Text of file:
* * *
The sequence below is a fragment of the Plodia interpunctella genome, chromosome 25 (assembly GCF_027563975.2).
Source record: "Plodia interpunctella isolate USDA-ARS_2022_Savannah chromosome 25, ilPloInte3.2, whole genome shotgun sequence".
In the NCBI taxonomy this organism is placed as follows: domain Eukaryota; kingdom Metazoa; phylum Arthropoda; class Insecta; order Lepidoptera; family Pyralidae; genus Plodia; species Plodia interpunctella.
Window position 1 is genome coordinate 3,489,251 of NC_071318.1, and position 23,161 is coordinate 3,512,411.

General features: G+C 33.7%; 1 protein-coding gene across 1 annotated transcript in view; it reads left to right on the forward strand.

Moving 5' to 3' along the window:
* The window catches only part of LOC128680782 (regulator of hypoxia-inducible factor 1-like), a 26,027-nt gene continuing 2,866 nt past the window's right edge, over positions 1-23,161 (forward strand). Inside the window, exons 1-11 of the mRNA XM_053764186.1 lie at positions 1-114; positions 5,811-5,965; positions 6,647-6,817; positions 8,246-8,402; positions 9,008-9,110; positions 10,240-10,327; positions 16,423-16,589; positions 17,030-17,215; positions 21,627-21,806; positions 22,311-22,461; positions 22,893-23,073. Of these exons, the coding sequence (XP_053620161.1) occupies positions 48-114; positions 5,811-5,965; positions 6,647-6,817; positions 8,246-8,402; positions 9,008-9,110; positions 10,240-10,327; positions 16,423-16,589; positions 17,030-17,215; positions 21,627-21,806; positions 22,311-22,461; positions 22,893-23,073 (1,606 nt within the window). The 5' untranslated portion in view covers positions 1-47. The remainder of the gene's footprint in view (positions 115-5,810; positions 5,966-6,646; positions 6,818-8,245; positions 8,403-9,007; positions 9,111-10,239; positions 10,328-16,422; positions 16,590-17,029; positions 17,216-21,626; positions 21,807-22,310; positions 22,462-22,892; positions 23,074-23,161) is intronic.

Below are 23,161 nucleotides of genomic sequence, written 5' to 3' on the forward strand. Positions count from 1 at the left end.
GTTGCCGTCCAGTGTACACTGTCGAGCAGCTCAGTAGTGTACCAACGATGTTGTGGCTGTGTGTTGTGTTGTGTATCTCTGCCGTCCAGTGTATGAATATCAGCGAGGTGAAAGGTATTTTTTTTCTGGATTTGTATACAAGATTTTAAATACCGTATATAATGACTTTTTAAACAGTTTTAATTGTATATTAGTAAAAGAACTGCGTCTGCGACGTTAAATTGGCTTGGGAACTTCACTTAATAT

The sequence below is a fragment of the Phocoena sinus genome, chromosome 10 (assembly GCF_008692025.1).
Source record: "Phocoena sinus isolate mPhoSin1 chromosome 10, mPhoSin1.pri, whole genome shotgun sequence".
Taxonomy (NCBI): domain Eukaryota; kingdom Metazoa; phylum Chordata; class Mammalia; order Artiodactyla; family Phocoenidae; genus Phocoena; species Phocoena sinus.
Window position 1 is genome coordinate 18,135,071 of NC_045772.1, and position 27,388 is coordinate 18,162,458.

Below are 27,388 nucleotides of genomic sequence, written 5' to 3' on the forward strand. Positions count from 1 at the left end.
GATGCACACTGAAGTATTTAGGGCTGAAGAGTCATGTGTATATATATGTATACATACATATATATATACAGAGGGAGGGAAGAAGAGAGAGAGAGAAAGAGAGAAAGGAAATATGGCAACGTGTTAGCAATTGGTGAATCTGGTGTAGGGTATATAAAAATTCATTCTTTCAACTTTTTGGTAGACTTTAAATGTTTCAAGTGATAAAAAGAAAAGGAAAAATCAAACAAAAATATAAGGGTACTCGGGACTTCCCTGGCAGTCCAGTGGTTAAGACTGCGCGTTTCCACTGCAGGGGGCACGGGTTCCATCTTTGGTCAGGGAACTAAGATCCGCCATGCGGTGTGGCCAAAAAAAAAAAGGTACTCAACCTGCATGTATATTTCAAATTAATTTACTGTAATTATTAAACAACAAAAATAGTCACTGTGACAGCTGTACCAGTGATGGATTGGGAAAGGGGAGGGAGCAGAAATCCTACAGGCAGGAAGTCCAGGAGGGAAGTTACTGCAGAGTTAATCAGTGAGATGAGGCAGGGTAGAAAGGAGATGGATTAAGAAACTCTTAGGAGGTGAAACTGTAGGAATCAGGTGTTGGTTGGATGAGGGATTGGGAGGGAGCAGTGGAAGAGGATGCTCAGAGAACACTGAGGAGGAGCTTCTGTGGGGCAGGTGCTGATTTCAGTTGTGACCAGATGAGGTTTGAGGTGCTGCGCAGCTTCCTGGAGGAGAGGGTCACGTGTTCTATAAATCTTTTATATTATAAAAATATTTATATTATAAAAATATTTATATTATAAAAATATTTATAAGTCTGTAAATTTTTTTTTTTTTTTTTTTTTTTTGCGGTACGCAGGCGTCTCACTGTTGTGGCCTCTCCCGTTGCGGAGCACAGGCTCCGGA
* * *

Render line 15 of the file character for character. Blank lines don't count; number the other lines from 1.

GATGCACACTGAAGTATTTAGGGCTGAAGAGTCATGTGTATATATATGTATACATACATATATATATACAGAGGGAGGGAAGAAGAGAGAGAGAGAAAGAGAGAAAGGAAATATGGCAACGTGTTAGCAATTGGTGAATCTGGTGTAGGGTATATAAAAATTCATTCTTTCAACTTTTTGGTAGACTTTAAATGTTTCAAGTGATAAAAAGAAAAGGAAAAATCAAACAAAAATATAAGGGTACTCGGGACTTCCCTGGCAGTCCAGTGGTTAAGACTGCGCGTTTCCACTGCAGGGGGCACGGGTTCCATCTTTGGTCAGGGAACTAAGATCCGCCATGCGGTGTGGCCAAAAAAAAAAAGGTACTCAACCTGCATGTATATTTCAAATTAATTTACTGTAATTATTAAACAACAAAAATAGTCACTGTGACAGCTGTACCAGTGATGGATTGGGAAAGGGGAGGGAGCAGAAATCCTACAGGCAGGAAGTCCAGGAGGGAAGTTACTGCAGAGTTAATCAGTGAGATGAGGCAGGGTAGAAAGGAGATGGATTAAGAAACTCTTAGGAGGTGAAACTGTAGGAATCAGGTGTTGGTTGGATGAGGGATTGGGAGGGAGCAGTGGAAGAGGATGCTCAGAGAACACTGAGGAGGAGCTTCTGTGGGGCAGGTGCTGATTTCAGTTGTGACCAGATGAGGTTTGAGGTGCTGCGCAGCTTCCTGGAGGAGAGGGTCACGTGTTCTATAAATCTTTTATATTATAAAAATATTTATATTATAAAAATATTTATATTATAAAAATATTTATAAGTCTGTAAATTTTTTTTTTTTTTTTTTTTTTTTGCGGTACGCAGGCGTCTCACTGTTGTGGCCTCTCCCGTTGCGGAGCACAGGCTCCGGA